To elaborate:
Trust that there is an effective process in place to address performance concerns: Talking is not enough here, you have to set up a process that will help people to realize it. We created a process where team members that have difficulties performing their accountabilities will get a note from the group that will explain why. 

 

Trust that your compensation is fair: We follow a very simple logic. Our internal roles are compared to one of the leading salary survey boards.  From there we work with our compensation team to ensure we are competitive with the market.

 

Trust that you can try and make mistakes:  As long as there are continuous validations and affirmations, more and more people will understand that they can trust you and you’ll see boost in creativity.

 

Trust that you can come with crazy ideas and not be ridiculed: This is also referred to as psychological safety. Simply create a culture (starting with you) that flows with new and crazy ideas, then vet them seriously to find out if they are feasible. Don’t automatically kill ideas as you hear about them, even if you believe it is a complete waste of time. Remember it all start from YOU!

 

Trust you can speak honestly and respectfully without repercussions: If culture is forming based on leadership behavior, creating trust in this arena is perhaps the hardest one to form.  This is because it is based on how leaders behave when they are being critiqued or when they are at their most vulnerable. If you want to create an environment that enables people to speak freely, you need to learn how to master your behavior, body language and facial expressions, or simply learn to understand that there are often different and conflicting ideas and opinions that can still live side by side. You need to show that you really do in fact listen and accept other people’s opinions. If you are unable to do this people will not only see you as hypocrite, but you will not hear different opinions or criticisms.

 

Trust that everyone is treated and evaluated the same: If you want to run team of professionalsthey need to know that every individual in the team is going to be evaluated professionally, and treated the same. Once again, this is easy to say but hard to do. It means that you are going to impact your personal relationship with people, especially if you knew them before working together.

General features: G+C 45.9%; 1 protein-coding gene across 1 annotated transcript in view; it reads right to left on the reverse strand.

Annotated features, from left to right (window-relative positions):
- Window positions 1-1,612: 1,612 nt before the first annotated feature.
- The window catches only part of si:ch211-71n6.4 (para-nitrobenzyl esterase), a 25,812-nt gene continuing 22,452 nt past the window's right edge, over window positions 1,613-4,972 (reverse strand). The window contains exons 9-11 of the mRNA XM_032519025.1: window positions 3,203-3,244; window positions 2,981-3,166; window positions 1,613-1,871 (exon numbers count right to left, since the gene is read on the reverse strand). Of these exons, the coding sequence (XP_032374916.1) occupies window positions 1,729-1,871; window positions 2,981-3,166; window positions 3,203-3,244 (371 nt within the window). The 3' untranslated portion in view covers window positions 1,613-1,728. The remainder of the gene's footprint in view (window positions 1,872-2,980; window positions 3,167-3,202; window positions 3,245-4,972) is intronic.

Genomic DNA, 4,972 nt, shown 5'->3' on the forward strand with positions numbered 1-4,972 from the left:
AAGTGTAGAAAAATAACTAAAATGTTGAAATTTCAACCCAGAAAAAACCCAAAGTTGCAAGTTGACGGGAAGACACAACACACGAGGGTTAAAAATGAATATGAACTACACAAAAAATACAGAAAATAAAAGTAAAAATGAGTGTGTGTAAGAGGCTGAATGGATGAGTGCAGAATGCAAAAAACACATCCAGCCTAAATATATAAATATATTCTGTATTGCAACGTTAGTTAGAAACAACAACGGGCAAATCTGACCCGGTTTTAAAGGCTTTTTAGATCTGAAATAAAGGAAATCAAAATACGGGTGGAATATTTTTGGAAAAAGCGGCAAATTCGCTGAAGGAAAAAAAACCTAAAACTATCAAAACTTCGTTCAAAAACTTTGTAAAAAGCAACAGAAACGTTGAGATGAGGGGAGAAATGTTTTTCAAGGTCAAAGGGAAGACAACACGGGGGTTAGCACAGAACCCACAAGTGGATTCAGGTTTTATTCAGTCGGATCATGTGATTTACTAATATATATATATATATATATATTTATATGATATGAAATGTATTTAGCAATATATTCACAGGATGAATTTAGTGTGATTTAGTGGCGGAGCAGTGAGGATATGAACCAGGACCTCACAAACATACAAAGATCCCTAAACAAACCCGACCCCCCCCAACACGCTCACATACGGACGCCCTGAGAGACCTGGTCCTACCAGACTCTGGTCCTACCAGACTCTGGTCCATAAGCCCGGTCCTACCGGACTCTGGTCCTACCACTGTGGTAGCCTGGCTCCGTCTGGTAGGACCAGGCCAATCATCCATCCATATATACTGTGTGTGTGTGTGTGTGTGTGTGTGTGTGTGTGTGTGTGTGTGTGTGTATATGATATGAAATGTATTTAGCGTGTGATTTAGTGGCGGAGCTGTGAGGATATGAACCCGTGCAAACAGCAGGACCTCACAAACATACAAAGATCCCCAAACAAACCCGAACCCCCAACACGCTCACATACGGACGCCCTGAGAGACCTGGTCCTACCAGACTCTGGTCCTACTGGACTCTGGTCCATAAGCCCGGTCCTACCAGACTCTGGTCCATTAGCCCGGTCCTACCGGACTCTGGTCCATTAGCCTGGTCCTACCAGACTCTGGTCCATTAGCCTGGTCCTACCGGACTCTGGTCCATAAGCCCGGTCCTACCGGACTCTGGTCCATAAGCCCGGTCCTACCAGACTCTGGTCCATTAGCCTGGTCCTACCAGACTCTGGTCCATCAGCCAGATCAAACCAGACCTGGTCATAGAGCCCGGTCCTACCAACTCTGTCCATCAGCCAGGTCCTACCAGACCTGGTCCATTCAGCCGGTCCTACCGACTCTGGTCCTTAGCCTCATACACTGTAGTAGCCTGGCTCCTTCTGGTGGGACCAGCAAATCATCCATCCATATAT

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If you’re passion is how to motivate and organize people for the digital revolution

If you’re passion is how to motivate and organize people (create successful organization) for the digital revolution, Photography and hiking lets collaborate to create unique event that will help each participant and humanity!

Drop me a line to nattygur@gmail.com32109051172_4aab4710f4_k

 

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XOIT (Self-management) – Autonomy of roles and people mistakes

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While I am sure everyone on our team has experienced their own challenges working in self-managed environment, let me take a minute and tell you about mine. The main challenge for me is when I see people making what I believe to be mistakes and then holding my tongue

 

If you have not been following this blog, essentially our group has moved from a more traditional top-down, hierarchical structure to one of self-management. In a nutshell this means that we have created very clear definitions of all the various groups and rolewithin our department, encapsulated in each role or group as: purpose, domains and accountabilities. Each group and role has full autonomy and authority to accomplish its tasks however it sees fit, within those boundariesWhile group leads can assign tasks to roles, they must also respect the autonomy of each role, which includes not telling a role or subgroup lead how the work should be done.

 

All this is easy to say, but very hard for me to do. Anytime I see someone that I feel is making a mistake, it takes a great deal of effort to keep it to myself and let them down their pathExperience has taught me that what I think imistake often times turns out to be better idea with better results than how I thought it should be done.  Still, it is hard for me when I feel that someone is going to do something different from what I think, especially when I fear that the results of the action will have a negative impact on my accountabilities. 

 

As I have already mentioned, in many instances I was eventually proven wrong.  Instead, by enabling people to try different ways to reach their predefined goals often results in a better way ofperforming the task. Perhaps due to my personality, though, still find it hard to let people do something that I believe should be done in a particular way.